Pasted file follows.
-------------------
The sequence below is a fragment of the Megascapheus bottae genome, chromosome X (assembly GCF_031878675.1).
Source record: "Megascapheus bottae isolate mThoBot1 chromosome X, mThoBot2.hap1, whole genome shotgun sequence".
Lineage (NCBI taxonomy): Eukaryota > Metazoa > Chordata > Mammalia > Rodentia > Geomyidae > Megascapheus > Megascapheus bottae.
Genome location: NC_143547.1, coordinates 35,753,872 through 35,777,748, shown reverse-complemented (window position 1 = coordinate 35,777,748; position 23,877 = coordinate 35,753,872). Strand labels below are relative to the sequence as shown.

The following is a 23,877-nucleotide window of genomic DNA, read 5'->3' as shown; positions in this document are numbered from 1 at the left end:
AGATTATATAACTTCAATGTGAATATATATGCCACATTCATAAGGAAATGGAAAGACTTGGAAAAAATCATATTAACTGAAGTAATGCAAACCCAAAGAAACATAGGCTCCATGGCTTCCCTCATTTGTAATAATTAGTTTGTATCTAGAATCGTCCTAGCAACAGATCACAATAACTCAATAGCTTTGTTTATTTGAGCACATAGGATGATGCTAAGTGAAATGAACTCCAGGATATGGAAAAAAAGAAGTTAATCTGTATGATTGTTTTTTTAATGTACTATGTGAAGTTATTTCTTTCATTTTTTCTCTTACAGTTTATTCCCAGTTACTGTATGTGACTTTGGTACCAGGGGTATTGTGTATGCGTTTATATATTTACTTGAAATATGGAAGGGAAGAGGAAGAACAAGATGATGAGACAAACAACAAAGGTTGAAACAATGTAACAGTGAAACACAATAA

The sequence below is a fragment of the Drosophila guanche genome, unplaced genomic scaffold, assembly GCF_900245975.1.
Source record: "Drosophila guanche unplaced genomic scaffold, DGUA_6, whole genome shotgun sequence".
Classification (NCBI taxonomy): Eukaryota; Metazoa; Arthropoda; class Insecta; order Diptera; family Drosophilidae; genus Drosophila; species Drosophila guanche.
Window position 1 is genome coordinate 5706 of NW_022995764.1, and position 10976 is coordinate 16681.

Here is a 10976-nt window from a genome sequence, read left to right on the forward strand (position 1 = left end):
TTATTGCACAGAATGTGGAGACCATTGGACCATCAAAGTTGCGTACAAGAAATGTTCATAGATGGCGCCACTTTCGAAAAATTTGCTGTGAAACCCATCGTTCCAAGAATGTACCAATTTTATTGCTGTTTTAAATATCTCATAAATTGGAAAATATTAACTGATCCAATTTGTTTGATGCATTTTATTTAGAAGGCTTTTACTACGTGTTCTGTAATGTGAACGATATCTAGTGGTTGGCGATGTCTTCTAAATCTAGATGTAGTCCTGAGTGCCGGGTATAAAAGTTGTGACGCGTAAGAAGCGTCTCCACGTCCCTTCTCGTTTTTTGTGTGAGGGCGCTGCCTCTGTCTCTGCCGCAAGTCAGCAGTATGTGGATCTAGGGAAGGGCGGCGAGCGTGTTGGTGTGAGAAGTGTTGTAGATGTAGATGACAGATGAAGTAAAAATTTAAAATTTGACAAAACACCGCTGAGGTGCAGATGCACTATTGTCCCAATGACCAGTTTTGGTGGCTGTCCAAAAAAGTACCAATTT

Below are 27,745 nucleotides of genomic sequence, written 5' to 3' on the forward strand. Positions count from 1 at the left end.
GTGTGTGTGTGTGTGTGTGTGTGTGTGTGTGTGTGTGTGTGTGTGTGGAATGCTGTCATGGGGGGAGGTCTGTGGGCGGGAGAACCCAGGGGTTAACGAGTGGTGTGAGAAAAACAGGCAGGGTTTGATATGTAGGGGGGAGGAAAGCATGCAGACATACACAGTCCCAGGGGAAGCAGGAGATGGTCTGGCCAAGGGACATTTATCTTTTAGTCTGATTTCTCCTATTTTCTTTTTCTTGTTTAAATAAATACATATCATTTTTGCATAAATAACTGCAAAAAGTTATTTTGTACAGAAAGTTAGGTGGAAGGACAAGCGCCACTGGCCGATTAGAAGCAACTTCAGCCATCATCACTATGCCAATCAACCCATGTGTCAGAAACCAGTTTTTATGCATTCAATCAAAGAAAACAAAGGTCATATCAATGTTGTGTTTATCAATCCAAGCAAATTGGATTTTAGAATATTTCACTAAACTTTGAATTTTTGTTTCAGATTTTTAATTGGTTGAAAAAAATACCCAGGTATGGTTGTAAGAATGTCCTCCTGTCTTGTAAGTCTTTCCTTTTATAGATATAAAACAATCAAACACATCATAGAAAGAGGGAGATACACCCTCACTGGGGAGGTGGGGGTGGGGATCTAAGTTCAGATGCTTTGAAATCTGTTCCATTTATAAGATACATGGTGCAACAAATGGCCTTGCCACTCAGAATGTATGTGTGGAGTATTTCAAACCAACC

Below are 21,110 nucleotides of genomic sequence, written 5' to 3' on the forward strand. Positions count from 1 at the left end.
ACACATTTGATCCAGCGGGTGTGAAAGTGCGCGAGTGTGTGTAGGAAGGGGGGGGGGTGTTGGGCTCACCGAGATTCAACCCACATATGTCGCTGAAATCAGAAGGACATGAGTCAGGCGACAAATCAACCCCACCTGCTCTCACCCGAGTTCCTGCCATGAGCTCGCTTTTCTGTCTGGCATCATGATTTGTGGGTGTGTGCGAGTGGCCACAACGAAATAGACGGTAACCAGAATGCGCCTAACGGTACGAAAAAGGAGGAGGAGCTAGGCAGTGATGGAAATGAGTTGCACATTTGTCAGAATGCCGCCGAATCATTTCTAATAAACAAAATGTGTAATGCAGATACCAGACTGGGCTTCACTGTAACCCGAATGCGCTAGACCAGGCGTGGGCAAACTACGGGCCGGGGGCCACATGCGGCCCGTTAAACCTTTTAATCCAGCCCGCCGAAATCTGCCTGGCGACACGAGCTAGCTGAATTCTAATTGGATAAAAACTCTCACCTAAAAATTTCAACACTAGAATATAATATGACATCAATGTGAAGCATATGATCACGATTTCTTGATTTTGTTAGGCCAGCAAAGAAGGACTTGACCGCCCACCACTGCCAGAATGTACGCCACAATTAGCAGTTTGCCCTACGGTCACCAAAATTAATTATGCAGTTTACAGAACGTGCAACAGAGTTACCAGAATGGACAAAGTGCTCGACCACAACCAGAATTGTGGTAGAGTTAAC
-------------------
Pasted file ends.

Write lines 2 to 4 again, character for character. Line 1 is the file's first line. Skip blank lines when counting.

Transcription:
Source record: "Megascapheus bottae isolate mThoBot1 chromosome X, mThoBot2.hap1, whole genome shotgun sequence".
Lineage (NCBI taxonomy): Eukaryota > Metazoa > Chordata > Mammalia > Rodentia > Geomyidae > Megascapheus > Megascapheus bottae.
Genome location: NC_143547.1, coordinates 35,753,872 through 35,777,748, shown reverse-complemented (window position 1 = coordinate 35,777,748; position 23,877 = coordinate 35,753,872). Strand labels below are relative to the sequence as shown.